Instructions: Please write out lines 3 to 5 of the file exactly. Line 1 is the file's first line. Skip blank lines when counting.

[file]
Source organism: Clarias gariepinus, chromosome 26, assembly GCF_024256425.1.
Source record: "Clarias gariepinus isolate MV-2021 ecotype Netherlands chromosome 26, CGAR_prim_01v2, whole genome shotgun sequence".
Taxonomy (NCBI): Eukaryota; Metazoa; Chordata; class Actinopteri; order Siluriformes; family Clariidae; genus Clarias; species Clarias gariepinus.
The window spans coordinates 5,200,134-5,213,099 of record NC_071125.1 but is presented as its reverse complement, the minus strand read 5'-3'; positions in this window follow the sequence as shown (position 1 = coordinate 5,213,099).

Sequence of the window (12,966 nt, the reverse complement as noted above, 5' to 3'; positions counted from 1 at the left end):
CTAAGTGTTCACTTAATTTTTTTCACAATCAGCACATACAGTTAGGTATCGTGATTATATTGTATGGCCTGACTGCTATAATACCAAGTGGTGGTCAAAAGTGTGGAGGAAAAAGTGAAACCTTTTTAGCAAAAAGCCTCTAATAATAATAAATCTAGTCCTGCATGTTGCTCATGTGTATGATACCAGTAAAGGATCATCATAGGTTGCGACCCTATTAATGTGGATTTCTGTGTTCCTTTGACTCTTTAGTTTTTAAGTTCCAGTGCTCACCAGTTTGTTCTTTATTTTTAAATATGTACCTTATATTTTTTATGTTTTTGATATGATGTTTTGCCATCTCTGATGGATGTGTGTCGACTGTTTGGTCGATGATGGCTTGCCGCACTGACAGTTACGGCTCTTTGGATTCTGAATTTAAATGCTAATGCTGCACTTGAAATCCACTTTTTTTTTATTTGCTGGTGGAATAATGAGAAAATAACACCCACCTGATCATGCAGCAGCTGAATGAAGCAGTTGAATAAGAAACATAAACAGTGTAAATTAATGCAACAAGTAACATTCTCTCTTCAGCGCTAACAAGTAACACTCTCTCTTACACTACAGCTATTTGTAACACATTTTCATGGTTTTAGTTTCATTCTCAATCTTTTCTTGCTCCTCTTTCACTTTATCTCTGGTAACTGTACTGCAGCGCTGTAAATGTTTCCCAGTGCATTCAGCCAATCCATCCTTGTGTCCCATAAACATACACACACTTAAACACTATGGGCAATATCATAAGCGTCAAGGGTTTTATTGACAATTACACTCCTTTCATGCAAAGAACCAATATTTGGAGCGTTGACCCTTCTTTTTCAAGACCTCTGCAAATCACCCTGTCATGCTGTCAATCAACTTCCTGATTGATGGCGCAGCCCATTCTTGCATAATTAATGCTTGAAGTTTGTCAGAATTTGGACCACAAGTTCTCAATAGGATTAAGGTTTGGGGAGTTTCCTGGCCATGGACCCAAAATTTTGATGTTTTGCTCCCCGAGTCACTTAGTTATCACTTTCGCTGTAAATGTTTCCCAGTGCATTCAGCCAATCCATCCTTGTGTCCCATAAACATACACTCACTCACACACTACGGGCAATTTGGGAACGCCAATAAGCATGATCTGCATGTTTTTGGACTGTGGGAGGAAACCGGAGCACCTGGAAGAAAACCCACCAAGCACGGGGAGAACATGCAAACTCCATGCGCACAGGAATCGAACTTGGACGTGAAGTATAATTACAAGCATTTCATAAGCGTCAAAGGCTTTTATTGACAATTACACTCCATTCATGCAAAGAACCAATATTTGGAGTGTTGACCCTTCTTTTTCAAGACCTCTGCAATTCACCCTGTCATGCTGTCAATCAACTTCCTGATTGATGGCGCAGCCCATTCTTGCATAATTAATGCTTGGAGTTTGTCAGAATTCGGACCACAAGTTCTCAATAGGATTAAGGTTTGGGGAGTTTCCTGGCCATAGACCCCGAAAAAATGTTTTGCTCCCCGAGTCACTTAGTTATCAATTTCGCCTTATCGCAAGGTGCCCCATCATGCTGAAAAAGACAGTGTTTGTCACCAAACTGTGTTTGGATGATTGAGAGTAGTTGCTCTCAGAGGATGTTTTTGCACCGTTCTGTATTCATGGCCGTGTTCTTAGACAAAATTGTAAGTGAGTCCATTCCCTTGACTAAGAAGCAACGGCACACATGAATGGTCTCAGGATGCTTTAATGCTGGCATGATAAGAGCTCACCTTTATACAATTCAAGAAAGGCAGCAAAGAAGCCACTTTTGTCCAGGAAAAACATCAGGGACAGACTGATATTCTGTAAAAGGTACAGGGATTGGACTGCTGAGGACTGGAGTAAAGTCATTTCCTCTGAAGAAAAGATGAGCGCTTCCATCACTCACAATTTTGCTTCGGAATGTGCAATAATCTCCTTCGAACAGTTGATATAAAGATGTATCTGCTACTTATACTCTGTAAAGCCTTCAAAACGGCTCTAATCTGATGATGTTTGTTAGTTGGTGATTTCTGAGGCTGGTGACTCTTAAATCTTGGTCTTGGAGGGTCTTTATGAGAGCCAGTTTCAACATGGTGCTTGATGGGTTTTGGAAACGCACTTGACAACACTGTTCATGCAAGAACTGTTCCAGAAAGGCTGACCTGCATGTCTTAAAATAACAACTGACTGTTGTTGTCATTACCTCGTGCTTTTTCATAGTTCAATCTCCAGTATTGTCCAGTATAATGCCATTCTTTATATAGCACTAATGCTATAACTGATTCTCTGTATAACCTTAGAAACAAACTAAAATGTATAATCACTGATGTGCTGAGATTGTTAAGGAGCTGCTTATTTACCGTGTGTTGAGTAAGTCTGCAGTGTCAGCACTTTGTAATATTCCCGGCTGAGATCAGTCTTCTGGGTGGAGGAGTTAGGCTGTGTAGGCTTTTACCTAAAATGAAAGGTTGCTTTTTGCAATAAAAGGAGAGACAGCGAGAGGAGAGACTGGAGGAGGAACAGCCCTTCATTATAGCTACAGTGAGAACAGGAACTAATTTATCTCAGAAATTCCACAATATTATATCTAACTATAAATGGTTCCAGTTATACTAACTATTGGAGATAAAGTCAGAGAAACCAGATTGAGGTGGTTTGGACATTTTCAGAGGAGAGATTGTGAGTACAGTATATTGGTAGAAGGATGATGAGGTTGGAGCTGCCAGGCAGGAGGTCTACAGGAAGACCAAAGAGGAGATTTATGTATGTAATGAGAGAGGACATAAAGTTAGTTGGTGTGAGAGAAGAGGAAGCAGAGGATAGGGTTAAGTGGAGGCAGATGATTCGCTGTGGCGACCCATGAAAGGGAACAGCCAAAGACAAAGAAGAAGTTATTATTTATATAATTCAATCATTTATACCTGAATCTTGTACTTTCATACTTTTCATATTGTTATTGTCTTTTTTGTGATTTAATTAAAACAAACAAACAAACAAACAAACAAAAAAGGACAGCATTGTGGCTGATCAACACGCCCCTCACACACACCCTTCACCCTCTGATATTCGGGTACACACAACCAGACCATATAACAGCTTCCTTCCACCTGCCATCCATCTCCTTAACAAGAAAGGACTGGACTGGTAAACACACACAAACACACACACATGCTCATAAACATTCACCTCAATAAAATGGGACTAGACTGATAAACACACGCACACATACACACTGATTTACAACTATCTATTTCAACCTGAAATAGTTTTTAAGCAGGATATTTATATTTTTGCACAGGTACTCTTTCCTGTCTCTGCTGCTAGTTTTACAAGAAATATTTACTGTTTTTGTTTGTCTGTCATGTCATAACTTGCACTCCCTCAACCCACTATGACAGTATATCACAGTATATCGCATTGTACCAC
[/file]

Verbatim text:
Taxonomy (NCBI): Eukaryota; Metazoa; Chordata; class Actinopteri; order Siluriformes; family Clariidae; genus Clarias; species Clarias gariepinus.
The window spans coordinates 5,200,134-5,213,099 of record NC_071125.1 but is presented as its reverse complement, the minus strand read 5'-3'; positions in this window follow the sequence as shown (position 1 = coordinate 5,213,099).

Sequence of the window (12,966 nt, the reverse complement as noted above, 5' to 3'; positions counted from 1 at the left end):